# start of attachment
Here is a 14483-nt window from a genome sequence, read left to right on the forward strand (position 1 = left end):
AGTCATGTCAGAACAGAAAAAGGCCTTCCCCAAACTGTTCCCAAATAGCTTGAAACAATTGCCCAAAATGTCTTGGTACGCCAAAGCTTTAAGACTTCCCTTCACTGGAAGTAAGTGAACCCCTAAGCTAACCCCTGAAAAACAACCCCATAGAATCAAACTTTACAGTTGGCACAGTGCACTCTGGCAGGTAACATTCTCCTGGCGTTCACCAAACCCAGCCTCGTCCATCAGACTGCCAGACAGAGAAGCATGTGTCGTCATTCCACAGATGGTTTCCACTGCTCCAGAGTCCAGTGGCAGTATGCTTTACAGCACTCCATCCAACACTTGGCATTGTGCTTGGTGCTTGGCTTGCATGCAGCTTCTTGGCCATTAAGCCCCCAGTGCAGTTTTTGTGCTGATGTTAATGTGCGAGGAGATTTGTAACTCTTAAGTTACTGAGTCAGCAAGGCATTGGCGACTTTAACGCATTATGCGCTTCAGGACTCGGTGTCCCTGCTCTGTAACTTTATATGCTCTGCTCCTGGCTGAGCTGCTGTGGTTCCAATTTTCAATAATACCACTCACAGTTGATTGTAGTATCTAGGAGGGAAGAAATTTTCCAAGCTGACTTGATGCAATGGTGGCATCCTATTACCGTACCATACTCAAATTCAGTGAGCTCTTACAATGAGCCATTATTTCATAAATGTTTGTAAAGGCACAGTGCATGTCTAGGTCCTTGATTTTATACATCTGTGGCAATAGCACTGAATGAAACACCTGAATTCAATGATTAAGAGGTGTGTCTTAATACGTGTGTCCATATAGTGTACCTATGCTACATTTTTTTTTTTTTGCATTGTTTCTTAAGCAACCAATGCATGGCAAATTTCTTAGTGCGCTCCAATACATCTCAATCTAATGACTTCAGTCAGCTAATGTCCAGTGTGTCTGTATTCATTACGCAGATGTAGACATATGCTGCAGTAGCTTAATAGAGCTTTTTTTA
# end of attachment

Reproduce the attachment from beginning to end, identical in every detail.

Here is a 14483-nt window from a genome sequence, read left to right on the forward strand (position 1 = left end):
AGTCATGTCAGAACAGAAAAAGGCCTTCCCCAAACTGTTCCCAAATAGCTTGAAACAATTGCCCAAAATGTCTTGGTACGCCAAAGCTTTAAGACTTCCCTTCACTGGAAGTAAGTGAACCCCTAAGCTAACCCCTGAAAAACAACCCCATAGAATCAAACTTTACAGTTGGCACAGTGCACTCTGGCAGGTAACATTCTCCTGGCGTTCACCAAACCCAGCCTCGTCCATCAGACTGCCAGACAGAGAAGCATGTGTCGTCATTCCACAGATGGTTTCCACTGCTCCAGAGTCCAGTGGCAGTATGCTTTACAGCACTCCATCCAACACTTGGCATTGTGCTTGGTGCTTGGCTTGCATGCAGCTTCTTGGCCATTAAGCCCCCAGTGCAGTTTTTGTGCTGATGTTAATGTGCGAGGAGATTTGTAACTCTTAAGTTACTGAGTCAGCAAGGCATTGGCGACTTTAACGCATTATGCGCTTCAGGACTCGGTGTCCCTGCTCTGTAACTTTATATGCTCTGCTCCTGGCTGAGCTGCTGTGGTTCCAATTTTCAATAATACCACTCACAGTTGATTGTAGTATCTAGGAGGGAAGAAATTTTCCAAGCTGACTTGATGCAATGGTGGCATCCTATTACCGTACCATACTCAAATTCAGTGAGCTCTTACAATGAGCCATTATTTCATAAATGTTTGTAAAGGCACAGTGCATGTCTAGGTCCTTGATTTTATACATCTGTGGCAATAGCACTGAATGAAACACCTGAATTCAATGATTAAGAGGTGTGTCTTAATACGTGTGTCCATATAGTGTACCTATGCTACATTTTTTTTTTTTTGCATTGTTTCTTAAGCAACCAATGCATGGCAAATTTCTTAGTGCGCTCCAATACATCTCAATCTAATGACTTCAGTCAGCTAATGTCCAGTGTGTCTGTATTCATTACGCAGATGTAGACATATGCTGCAGTAGCTTAATAGAGCTTTTTTTA